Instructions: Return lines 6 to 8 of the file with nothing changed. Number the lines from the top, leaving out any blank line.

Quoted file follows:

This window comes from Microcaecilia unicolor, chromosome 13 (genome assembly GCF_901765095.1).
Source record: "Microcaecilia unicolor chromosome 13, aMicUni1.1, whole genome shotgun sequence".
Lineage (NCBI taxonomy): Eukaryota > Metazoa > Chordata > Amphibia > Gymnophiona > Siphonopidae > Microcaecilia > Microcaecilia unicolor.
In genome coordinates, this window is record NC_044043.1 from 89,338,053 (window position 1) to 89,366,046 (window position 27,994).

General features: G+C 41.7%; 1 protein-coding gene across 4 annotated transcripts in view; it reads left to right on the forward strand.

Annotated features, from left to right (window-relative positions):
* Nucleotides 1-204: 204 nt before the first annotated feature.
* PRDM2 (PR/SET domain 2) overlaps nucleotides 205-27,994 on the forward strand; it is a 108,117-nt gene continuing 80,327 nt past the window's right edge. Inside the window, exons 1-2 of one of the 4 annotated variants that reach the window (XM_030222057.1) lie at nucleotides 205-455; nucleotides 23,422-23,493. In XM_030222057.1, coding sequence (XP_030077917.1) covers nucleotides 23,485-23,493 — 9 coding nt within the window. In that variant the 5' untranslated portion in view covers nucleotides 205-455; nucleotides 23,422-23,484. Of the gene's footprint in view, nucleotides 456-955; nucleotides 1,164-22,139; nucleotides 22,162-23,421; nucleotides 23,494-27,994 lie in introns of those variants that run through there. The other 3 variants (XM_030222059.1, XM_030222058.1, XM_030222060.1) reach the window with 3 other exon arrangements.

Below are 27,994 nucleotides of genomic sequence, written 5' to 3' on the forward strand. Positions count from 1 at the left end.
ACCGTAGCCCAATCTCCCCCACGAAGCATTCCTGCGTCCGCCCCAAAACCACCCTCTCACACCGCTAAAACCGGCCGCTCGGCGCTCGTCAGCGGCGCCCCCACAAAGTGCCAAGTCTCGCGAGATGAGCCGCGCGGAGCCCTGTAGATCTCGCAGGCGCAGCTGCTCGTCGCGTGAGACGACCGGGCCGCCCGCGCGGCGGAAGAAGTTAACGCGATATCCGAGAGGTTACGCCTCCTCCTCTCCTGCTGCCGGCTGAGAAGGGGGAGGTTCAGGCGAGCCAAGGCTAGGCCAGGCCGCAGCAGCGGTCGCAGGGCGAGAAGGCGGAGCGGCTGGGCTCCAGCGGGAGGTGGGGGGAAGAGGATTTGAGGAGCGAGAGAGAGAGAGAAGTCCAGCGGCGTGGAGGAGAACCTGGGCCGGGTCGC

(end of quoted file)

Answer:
Annotated features, from left to right (window-relative positions):
* Nucleotides 1-204: 204 nt before the first annotated feature.
* PRDM2 (PR/SET domain 2) overlaps nucleotides 205-27,994 on the forward strand; it is a 108,117-nt gene continuing 80,327 nt past the window's right edge. Inside the window, exons 1-2 of one of the 4 annotated variants that reach the window (XM_030222057.1) lie at nucleotides 205-455; nucleotides 23,422-23,493. In XM_030222057.1, coding sequence (XP_030077917.1) covers nucleotides 23,485-23,493 — 9 coding nt within the window. In that variant the 5' untranslated portion in view covers nucleotides 205-455; nucleotides 23,422-23,484. Of the gene's footprint in view, nucleotides 456-955; nucleotides 1,164-22,139; nucleotides 22,162-23,421; nucleotides 23,494-27,994 lie in introns of those variants that run through there. The other 3 variants (XM_030222059.1, XM_030222058.1, XM_030222060.1) reach the window with 3 other exon arrangements.